The airlines’ dilemma is to strike the right balance for maximised profit in serving up fares to both groups. They do this by introducing price points for the various buckets as the plane fills up. But they also add restrictions to the cheaper fares and limit the quantity available. At the same time computers monitor availability and can close down or open up price points depending on bookings for that flight at any given time. This entire process is extremely dynamic as at any given time there are hundreds of thousands of shoppers looking for flights and making reservations — and each reservation may have repercussions on the fares paid by subsequent travellers on the same flights.
The Airline Offer – The Fare
The airline industry’s early adoption of yield management means that current practices in constructing fares are complex. We all know that when we sit on an aircraft nearly everyone on the plane will have paid a different price for the same journey, bought at different times and with different conditions or incentives. Even the people sitting in the same section of a flight are likely to have paid very different prices for their tickets. The reason: airlines seek to maximise the profits made by each flight as a whole rather than each seat or each customer. They and have created an ingenious system of ‘bucket’ fares determining which price is applicable and when according to strict rules. They would rather not sell a few seats if need be in order to keep the prices high.
The Airline Offer (Today and Changing)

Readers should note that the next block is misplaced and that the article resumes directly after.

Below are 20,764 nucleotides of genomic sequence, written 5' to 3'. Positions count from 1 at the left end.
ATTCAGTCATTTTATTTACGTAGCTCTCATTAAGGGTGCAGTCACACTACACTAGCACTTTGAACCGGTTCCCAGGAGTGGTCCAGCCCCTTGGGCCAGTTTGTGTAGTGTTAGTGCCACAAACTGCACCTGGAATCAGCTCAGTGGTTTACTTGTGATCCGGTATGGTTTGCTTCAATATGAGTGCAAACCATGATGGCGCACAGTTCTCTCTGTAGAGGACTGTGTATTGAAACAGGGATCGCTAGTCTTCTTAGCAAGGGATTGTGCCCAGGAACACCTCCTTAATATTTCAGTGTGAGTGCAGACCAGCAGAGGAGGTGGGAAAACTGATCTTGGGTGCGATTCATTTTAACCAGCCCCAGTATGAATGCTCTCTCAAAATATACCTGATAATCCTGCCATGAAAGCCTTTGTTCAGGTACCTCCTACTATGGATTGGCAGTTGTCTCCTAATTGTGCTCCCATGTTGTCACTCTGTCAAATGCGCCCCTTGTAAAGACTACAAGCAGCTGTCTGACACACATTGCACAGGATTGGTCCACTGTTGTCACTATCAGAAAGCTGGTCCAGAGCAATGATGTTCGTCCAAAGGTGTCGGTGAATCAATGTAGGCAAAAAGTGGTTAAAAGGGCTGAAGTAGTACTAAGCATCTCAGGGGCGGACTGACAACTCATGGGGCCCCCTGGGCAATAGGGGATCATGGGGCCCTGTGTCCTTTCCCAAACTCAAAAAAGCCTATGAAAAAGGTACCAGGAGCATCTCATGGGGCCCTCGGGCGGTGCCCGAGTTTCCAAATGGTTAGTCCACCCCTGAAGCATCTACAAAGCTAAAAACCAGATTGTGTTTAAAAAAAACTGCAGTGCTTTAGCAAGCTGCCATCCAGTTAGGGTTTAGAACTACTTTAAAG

The existing system still much in use, like the underlying system infrastructure, although innovative in the early years hasn’t changed much in decades. Airlines lodge their fares with a third party such as ATPCO and their schedules with another third party such as OAG. Travel agents and Travel Management Companies (TMC) then place their customer air travel searches with the GDSs. These giant distribution platforms morphed out of earlier airline central reservation systems. The GDSs get the fare and schedule information from these databases (not updated in real-time) and then send a real-time request to the airline availability ‘bucket’ system. Available seats in the various fare ‘buckets’ are then sold. Essentially the GDS brings together the three critical information points – fare, schedule and availability at a certain price – packages the offer back to the agent accordingly. Although the airline maintains natural control of price versus availability, it has effectively outsourced to the GDS the packaging of the offer back to the agent, who in turn delivers it back to the client, who makes the decision whether to buy or not to buy.